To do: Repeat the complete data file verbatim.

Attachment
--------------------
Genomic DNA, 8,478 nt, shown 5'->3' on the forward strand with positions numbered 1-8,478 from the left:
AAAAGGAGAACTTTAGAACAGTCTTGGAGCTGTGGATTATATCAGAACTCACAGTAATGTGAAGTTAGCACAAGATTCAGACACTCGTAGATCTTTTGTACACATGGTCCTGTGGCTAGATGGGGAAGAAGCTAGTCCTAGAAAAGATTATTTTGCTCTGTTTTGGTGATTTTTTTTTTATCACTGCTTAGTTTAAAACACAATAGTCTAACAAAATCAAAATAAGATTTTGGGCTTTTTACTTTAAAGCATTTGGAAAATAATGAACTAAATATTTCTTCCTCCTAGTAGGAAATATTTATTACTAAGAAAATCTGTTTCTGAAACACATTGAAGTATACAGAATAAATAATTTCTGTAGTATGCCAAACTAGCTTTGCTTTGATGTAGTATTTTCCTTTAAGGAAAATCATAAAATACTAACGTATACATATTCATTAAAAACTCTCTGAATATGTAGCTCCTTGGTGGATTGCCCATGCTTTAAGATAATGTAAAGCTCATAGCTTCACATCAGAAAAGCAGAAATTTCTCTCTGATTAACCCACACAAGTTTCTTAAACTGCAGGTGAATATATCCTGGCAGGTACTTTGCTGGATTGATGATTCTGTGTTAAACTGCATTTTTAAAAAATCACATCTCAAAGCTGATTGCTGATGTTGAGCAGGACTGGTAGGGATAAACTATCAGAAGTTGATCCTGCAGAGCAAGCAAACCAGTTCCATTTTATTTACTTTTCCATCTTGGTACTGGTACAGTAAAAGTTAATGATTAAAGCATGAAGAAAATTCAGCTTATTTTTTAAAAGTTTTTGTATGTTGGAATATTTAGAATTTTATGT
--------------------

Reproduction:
Genomic DNA, 8,478 nt, shown 5'->3' on the forward strand with positions numbered 1-8,478 from the left:
AAAAGGAGAACTTTAGAACAGTCTTGGAGCTGTGGATTATATCAGAACTCACAGTAATGTGAAGTTAGCACAAGATTCAGACACTCGTAGATCTTTTGTACACATGGTCCTGTGGCTAGATGGGGAAGAAGCTAGTCCTAGAAAAGATTATTTTGCTCTGTTTTGGTGATTTTTTTTTTATCACTGCTTAGTTTAAAACACAATAGTCTAACAAAATCAAAATAAGATTTTGGGCTTTTTACTTTAAAGCATTTGGAAAATAATGAACTAAATATTTCTTCCTCCTAGTAGGAAATATTTATTACTAAGAAAATCTGTTTCTGAAACACATTGAAGTATACAGAATAAATAATTTCTGTAGTATGCCAAACTAGCTTTGCTTTGATGTAGTATTTTCCTTTAAGGAAAATCATAAAATACTAACGTATACATATTCATTAAAAACTCTCTGAATATGTAGCTCCTTGGTGGATTGCCCATGCTTTAAGATAATGTAAAGCTCATAGCTTCACATCAGAAAAGCAGAAATTTCTCTCTGATTAACCCACACAAGTTTCTTAAACTGCAGGTGAATATATCCTGGCAGGTACTTTGCTGGATTGATGATTCTGTGTTAAACTGCATTTTTAAAAAATCACATCTCAAAGCTGATTGCTGATGTTGAGCAGGACTGGTAGGGATAAACTATCAGAAGTTGATCCTGCAGAGCAAGCAAACCAGTTCCATTTTATTTACTTTTCCATCTTGGTACTGGTACAGTAAAAGTTAATGATTAAAGCATGAAGAAAATTCAGCTTATTTTTTAAAAGTTTTTGTATGTTGGAATATTTAGAATTTTATGT